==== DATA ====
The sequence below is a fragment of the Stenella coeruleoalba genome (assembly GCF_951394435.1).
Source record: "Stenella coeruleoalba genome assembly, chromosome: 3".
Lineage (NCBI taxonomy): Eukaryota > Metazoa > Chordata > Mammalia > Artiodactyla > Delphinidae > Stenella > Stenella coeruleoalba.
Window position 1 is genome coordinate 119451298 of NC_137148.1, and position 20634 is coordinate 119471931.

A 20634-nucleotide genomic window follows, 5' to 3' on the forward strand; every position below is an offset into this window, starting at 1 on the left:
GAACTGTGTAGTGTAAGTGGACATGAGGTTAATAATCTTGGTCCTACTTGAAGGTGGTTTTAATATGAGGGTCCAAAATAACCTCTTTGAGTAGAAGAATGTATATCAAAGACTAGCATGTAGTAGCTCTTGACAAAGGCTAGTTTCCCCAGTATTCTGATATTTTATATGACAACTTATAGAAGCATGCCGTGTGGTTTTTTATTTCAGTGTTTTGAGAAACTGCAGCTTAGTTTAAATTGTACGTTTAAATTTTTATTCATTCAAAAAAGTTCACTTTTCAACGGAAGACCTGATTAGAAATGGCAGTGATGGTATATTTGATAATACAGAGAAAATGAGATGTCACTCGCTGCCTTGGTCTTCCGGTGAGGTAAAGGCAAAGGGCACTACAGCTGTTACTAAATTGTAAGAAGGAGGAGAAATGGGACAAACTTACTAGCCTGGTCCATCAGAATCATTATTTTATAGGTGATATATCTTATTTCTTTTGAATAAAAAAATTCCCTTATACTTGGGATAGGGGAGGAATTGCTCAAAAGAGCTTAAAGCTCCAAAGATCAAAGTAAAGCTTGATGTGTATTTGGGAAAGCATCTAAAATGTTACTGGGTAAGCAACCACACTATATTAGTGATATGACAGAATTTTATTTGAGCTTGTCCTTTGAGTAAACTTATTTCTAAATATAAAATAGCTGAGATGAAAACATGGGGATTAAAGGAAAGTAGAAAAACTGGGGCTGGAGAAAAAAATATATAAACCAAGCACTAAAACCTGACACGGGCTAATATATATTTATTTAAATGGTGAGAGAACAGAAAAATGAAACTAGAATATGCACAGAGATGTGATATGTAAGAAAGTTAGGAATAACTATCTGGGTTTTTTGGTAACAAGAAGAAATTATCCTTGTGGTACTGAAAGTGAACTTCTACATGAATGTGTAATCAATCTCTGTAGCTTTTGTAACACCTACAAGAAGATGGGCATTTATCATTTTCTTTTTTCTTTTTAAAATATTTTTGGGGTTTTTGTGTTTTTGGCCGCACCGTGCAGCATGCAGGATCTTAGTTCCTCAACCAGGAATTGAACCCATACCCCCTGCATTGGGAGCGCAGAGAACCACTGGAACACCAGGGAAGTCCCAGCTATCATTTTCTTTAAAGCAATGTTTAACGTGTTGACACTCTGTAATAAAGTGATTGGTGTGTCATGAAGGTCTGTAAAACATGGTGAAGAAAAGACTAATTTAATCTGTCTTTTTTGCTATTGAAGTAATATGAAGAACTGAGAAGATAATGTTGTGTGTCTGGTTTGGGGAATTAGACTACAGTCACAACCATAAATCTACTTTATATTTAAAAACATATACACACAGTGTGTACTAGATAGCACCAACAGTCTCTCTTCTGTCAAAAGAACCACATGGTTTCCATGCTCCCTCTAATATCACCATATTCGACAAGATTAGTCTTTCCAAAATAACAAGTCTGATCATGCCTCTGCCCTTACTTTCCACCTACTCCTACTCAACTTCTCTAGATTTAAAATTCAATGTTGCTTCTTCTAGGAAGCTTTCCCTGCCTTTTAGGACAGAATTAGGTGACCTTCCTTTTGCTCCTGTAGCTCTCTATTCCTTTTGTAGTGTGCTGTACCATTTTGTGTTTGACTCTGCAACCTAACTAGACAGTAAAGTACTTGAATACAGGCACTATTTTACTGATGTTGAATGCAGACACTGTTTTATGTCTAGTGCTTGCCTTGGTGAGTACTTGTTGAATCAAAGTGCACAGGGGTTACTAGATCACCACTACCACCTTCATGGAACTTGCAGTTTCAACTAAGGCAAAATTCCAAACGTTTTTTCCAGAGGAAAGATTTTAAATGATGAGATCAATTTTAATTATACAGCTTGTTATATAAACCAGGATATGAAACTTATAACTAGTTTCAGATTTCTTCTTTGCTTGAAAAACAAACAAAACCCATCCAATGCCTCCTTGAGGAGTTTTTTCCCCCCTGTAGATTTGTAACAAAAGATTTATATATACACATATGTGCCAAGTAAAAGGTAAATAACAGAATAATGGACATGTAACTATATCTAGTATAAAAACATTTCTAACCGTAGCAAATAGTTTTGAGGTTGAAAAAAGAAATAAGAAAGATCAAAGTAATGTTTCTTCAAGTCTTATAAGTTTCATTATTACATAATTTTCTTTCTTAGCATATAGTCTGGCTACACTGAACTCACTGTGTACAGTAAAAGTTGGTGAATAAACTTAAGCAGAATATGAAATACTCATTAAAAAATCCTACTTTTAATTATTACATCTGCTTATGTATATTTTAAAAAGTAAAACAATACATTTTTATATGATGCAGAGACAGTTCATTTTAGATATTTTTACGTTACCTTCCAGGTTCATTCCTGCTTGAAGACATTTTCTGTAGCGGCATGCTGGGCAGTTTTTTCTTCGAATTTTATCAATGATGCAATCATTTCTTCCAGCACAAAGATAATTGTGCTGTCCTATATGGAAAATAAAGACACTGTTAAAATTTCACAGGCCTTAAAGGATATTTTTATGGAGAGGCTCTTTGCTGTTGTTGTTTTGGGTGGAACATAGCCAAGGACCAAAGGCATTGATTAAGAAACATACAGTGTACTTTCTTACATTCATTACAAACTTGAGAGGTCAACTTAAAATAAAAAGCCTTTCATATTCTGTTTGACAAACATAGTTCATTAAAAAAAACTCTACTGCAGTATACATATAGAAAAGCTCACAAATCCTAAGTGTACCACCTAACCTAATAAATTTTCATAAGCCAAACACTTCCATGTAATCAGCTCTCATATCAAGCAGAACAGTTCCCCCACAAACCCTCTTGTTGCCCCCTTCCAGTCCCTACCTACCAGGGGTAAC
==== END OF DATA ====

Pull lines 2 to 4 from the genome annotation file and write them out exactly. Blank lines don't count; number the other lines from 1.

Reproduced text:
Source record: "Stenella coeruleoalba genome assembly, chromosome: 3".
Lineage (NCBI taxonomy): Eukaryota > Metazoa > Chordata > Mammalia > Artiodactyla > Delphinidae > Stenella > Stenella coeruleoalba.
Window position 1 is genome coordinate 119451298 of NC_137148.1, and position 20634 is coordinate 119471931.